The Legacy of Grandparents

This entry is part 5 of 5 in the series The Wisdom of Age

legacy
I went to see my grandmother. I had the conversation that I always dreamed I might have. For a short moment in time, we had that bond that I always wished I had had with her.

Of course, the conversation was quite one-sided. I did all the talking. I sat beside her grave and through tears of anger, frustration, sadness, and pain, I spoke my truth. I talked and I sat in quiet contemplation too. In the process, I saw myself in her, her in me, and perhaps a bit of both of us in the eyes of my own granddaughter.

I’ve always adored the native notion that a grandparent is a special person to a child. That it is the grandparents who sit back and really listen to the voice of a child. The parent do their best and take care of the day to day needs of a child but the grandparents have the time and perspective to really see that child. Then, they support, nurture, and encourage that child to become the man or woman that they will someday become.

I truly believe how we are raised by our parents or guardians determines how we live our day to day lives. The skills we use to cope with the world. The things we value and strive to achieve.

Parents teach the here and now. The day to day. The everyday stuff.

However, in many ways, I think that our grandparents teach us about both the past and the future. Longevity. The things that will be important in twenty, forty, one hundred years from now. The things that endure.

In a way, I think that’s why traditionally it was the grandparent’s natural role to see that specialness in their grandchildren. They saw past all the day to day drama. They recognized the kinds of things that would blow over and moments that would define a person’s character.

I think in many ways, grandparents also provide a unique role model. They show a glimpse of a person beyond the work they did in life. The things they really value and how valuable they see themselves beyond a job, money, or even good health. How they coped with tragedy, loss, and if life is worth living after all of that.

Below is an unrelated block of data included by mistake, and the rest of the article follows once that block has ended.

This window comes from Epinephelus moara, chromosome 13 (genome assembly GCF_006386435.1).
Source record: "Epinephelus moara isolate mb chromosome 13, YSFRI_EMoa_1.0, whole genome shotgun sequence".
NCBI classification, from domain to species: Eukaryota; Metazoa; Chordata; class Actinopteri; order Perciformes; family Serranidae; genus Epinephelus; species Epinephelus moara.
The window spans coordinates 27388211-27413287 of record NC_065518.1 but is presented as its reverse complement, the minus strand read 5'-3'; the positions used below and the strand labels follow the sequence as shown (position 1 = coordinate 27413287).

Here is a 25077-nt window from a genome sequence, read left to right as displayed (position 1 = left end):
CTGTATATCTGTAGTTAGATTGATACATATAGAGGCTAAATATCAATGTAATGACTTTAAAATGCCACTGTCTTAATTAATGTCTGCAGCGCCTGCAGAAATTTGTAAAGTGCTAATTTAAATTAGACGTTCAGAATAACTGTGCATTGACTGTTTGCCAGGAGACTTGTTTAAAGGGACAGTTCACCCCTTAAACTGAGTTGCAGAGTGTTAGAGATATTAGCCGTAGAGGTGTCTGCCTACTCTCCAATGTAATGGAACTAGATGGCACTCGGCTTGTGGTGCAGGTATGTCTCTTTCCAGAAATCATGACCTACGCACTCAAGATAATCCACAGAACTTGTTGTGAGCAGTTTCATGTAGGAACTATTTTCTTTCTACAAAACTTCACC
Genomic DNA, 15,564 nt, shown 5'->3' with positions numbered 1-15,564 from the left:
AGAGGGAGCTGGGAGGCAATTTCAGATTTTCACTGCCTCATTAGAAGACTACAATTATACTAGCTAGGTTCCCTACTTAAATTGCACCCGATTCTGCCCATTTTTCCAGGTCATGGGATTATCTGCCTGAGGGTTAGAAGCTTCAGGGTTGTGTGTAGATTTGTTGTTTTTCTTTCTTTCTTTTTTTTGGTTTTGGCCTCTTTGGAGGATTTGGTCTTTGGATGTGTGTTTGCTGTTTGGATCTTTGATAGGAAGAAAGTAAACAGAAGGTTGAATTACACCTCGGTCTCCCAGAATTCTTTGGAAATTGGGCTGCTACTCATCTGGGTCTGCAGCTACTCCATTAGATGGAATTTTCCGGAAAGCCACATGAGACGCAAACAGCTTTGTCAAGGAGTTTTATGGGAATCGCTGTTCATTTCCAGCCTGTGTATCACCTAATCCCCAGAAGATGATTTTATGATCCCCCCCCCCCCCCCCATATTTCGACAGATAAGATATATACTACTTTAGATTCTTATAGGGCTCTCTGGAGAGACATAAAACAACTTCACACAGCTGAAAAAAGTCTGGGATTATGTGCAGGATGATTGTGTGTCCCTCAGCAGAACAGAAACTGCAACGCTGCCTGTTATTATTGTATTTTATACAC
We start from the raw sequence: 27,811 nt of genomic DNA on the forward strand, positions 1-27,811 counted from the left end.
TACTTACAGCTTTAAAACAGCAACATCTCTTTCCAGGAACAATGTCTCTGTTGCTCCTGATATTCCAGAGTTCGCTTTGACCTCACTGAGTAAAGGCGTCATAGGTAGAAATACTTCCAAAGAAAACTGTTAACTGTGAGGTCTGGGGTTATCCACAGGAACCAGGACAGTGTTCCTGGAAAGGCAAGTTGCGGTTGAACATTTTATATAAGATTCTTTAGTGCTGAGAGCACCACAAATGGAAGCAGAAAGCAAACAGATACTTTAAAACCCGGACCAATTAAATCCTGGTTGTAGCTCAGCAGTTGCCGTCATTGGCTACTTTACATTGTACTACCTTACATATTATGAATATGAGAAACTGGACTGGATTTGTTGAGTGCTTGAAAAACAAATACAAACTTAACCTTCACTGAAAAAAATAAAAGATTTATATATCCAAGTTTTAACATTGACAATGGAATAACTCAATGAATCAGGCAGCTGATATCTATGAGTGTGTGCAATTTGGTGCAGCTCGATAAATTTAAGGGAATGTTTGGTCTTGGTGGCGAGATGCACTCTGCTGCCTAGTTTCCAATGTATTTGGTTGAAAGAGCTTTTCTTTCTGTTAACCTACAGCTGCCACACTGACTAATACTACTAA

To be honest, I always wished that my grandmother could be a mentor to me. I always wished that she could have seen something special in me, pointed it out, and then inspired me to become something more than I thought I could be. To show me some perspective that I greatly wanted and needed.

I did indeed learn a great deal from my grandmother’s example but I definitely wouldn’t call it a warm and fuzzy experience. To say the least, we weren’t close. Hence, the conversation.

Still, the really interesting thing about grandparents and their grandchildren is a whole I see myself in you and you in me type of moment. We expect that with kind of seeing/knowing with our parents who raise us but when we see it in the generations before it’s a very intriguing phenomena.

It’s at that point, I guess that we realize we are seeing patterns of behavior passed on from generation to generation. Frustration, hurt, and pain. People who isolate rather than gather together when things get tough. Passed on from parent to child, reinforced by grandparents.

To me, perhaps the most fascinating thing is that I had that conversation at all. We never talked in life. Yet, I felt compelled to do so even knowing that nothing can really be changed between the two of us.

I believe that recognizing the dynamics between us is half the battle. I now know the legacy that will be passed on to my granddaughter and probably someday to hers as well. I know how I will be seen and remembered.

Okay, so that thought terrifies me. Chills me to the bone actually. Yet, in knowing that pattern, maybe I can find my way out of it. Somehow, someway.

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About The Author

Tami Brady

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